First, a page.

Now in its fourth year, Berlin Feminist Film Week is delivering the views we urgently need
A week of film from women and about women, Berlin
Journal > Now in its fourth year, Berlin Feminist Film…

Berlin is a city with a never-ending film festival season. While there is Berlinale, with its growing international reputation, there are also countless independent festivals that deserve to be seen. One close to our heart is the Berlin Feminist Film Week.

What do we mean when we talk about feminism? We are writing the year 2017 and a woman identifying as a feminist can still spark a debate about whether this aligns with appearing half naked on a magazine cover. (Is this how feminists begin fighting each other?) Women facing the end of their thirties are being harassed with the question of when they will have children. (Why is having none at all rarely considered an option?) Anxiety and depression are a still a social taboo. (And why do only women break the silence?) Black women and women of color often don’t feel represented by the mainstream feminist debate. (Are white feminists’ narratives repeating the oppression of patriarchy?) If you’re missing equal pay and misogynist state leaders in this enumeration, be assured the list is not nearly complete. And most of all, it will not be the same list for every woman.

While the women’s marches and global solidarity make us feel united in our fight, we also know that there is no such thing as the one feminism. At their core, the struggles are still individual. Speaking of feminism in 2017 could mean looking at the diversity of female identity, like the Berlin Feminist Film Week does. Aiming at creating a platform for all who do not feel represented by mainstream cinema, this year’s BFFW once more puts forward the narratives of “female, queer non-binary, trans and PoC characters,” contributing to a wider understanding of what feminism can be today.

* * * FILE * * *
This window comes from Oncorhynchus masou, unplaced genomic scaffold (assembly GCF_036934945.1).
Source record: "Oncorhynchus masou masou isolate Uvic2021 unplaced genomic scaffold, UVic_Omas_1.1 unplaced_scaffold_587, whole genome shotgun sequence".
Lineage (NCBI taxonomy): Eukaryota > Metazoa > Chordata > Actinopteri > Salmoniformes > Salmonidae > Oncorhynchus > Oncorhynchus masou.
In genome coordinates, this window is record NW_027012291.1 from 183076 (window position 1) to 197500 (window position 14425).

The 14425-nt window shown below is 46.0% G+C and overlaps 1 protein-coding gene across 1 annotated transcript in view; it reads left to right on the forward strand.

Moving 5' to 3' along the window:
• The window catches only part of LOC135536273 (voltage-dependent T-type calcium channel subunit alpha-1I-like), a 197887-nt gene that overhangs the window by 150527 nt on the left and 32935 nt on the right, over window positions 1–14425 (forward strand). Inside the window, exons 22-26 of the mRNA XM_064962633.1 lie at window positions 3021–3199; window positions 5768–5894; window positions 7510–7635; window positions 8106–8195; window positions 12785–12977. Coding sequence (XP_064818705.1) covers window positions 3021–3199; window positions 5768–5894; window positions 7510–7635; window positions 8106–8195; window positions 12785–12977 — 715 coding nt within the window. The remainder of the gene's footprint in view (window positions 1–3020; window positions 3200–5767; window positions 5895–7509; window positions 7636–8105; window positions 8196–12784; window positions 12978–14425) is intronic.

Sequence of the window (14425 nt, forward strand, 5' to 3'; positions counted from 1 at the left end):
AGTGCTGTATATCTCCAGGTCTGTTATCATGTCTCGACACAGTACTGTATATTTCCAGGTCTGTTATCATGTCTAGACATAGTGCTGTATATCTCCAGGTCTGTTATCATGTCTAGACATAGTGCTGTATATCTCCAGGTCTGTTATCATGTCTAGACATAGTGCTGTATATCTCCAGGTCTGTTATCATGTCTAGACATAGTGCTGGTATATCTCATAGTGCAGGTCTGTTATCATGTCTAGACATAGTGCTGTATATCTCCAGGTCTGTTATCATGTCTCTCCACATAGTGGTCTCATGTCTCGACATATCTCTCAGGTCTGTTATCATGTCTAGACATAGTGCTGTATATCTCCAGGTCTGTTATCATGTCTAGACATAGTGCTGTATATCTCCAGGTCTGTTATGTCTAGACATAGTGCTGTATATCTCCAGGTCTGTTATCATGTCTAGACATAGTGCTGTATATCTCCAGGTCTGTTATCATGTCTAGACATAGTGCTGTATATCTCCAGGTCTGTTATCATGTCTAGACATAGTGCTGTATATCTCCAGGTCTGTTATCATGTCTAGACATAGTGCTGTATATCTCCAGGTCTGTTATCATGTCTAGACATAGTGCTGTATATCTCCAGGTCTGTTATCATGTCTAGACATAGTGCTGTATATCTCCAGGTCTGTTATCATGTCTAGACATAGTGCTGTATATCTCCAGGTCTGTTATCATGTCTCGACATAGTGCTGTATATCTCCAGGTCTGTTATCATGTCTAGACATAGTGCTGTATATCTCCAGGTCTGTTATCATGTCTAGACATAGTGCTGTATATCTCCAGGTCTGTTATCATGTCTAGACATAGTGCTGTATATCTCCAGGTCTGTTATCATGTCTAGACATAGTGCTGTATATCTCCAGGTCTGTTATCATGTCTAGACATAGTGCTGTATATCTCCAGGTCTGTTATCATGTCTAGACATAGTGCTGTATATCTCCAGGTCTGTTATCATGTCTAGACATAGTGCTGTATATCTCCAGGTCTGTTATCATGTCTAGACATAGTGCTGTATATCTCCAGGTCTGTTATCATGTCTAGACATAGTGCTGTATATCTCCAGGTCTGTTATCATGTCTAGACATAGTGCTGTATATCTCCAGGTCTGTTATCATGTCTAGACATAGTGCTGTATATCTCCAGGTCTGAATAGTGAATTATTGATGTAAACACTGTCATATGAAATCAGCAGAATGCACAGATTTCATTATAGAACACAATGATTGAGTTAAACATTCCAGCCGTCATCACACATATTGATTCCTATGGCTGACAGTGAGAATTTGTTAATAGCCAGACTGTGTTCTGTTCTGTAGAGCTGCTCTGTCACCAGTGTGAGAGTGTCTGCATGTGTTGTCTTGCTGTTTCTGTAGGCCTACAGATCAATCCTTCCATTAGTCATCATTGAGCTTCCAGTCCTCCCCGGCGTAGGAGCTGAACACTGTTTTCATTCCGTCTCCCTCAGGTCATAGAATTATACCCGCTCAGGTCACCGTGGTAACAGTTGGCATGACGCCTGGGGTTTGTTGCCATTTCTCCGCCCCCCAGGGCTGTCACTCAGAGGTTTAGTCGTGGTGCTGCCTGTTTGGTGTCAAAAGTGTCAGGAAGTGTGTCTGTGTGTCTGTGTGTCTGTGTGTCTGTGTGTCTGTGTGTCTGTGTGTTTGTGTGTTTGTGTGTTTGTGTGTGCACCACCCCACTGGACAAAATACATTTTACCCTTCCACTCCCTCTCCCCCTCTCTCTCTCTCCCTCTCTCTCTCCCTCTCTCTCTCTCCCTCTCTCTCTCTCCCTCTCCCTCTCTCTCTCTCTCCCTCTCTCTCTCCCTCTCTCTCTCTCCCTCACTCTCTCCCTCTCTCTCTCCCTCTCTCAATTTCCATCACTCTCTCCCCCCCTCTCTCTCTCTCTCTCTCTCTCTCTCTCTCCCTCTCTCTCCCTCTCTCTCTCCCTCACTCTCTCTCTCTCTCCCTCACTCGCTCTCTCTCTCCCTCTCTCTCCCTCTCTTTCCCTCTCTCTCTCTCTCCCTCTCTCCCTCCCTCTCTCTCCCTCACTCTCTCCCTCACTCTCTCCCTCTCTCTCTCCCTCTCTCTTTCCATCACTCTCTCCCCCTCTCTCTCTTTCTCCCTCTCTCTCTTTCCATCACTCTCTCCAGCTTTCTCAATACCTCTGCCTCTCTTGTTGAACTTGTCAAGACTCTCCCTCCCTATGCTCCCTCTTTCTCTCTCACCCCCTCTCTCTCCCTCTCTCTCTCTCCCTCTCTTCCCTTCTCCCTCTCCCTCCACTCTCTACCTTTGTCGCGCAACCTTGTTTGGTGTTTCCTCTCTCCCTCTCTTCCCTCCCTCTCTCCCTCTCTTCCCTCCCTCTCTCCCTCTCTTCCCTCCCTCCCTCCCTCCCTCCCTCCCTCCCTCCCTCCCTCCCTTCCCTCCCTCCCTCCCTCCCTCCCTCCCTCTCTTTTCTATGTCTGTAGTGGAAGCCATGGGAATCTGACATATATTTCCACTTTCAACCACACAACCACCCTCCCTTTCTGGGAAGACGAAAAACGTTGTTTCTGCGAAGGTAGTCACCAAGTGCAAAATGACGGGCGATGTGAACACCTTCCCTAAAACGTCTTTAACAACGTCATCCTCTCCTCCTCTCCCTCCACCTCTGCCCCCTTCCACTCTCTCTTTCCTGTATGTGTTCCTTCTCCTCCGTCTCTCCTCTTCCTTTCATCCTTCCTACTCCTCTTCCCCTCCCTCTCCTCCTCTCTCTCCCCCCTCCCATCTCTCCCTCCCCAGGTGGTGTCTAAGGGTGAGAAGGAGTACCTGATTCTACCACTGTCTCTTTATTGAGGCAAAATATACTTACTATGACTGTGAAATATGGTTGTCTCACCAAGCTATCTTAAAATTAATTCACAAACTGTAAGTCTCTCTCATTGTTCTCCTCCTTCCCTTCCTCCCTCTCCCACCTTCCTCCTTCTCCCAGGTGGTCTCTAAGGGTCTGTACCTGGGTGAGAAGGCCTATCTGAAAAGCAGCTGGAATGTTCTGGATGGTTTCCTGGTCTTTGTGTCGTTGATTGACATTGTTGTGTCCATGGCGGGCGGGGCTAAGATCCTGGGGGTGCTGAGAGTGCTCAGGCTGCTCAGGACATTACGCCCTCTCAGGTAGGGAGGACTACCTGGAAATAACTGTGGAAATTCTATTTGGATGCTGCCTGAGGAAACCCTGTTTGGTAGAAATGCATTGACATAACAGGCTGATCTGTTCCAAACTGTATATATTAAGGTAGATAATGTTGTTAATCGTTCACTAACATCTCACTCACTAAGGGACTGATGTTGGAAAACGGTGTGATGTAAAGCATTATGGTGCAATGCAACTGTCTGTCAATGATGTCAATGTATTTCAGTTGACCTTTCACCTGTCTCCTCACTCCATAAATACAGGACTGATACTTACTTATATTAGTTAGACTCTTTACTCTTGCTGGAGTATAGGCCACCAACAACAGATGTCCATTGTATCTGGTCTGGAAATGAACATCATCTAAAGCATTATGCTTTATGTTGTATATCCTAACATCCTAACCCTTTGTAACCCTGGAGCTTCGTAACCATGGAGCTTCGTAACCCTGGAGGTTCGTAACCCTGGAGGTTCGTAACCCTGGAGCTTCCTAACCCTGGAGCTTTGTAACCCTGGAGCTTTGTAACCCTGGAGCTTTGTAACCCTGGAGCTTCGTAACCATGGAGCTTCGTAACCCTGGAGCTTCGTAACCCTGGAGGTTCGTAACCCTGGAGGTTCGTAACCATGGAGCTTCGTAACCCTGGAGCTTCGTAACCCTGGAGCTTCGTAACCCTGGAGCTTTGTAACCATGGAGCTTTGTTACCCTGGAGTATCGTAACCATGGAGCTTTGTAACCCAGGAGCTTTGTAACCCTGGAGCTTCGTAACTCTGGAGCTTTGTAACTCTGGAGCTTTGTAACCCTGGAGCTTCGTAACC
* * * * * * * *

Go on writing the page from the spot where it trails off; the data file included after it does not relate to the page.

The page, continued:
Strolling_still
Cecile Emeke invites us to take a walk and listen to the stories of the Black diaspora in Europe and the US. Her documentary film series Strolling touches on many topics; from feminism, sexuality, gender, race and politics, to philosophy, art, history, capitalism, war and poverty.
In Hooligan Sparrow Nanfu Wang follows the activist Ye Haiyan her band of colleagues to Hainan Province in southern China where they protest the sexual abuse of six elementary school girls by their principal.
Cyclogic is a short film by Emilia Stålhammar, Veronica Pålsson and Elsa Lövdin telling the story of the Ugandian urban planner and the passionate cycling advocate Amanda Ngabirano and her biggest dream: building a cycling lane in her city.
Inbetween_Still
Maysaloun Hamoud’s In Between looks at the life of three Palestinian woman in Israel whose neither-here-nor-there state results from a constant balancing act between traditional and modern values and the concomitant problems of sexism and racism.

The Berlin Feminist Film Week is running from March 8–14 at Agora Rollberg. Make sure to have a look at the full program at the BFFM’s website and don’t miss the opening at Babylon and the closing party at ACUD.

If you’re not in Berlin, or can’t make the festival dates, you can watch Cecile Emeke’s documentary series Strolling online here.

Film stills: Courtesy of BFFW
Text: Vanessa Oberin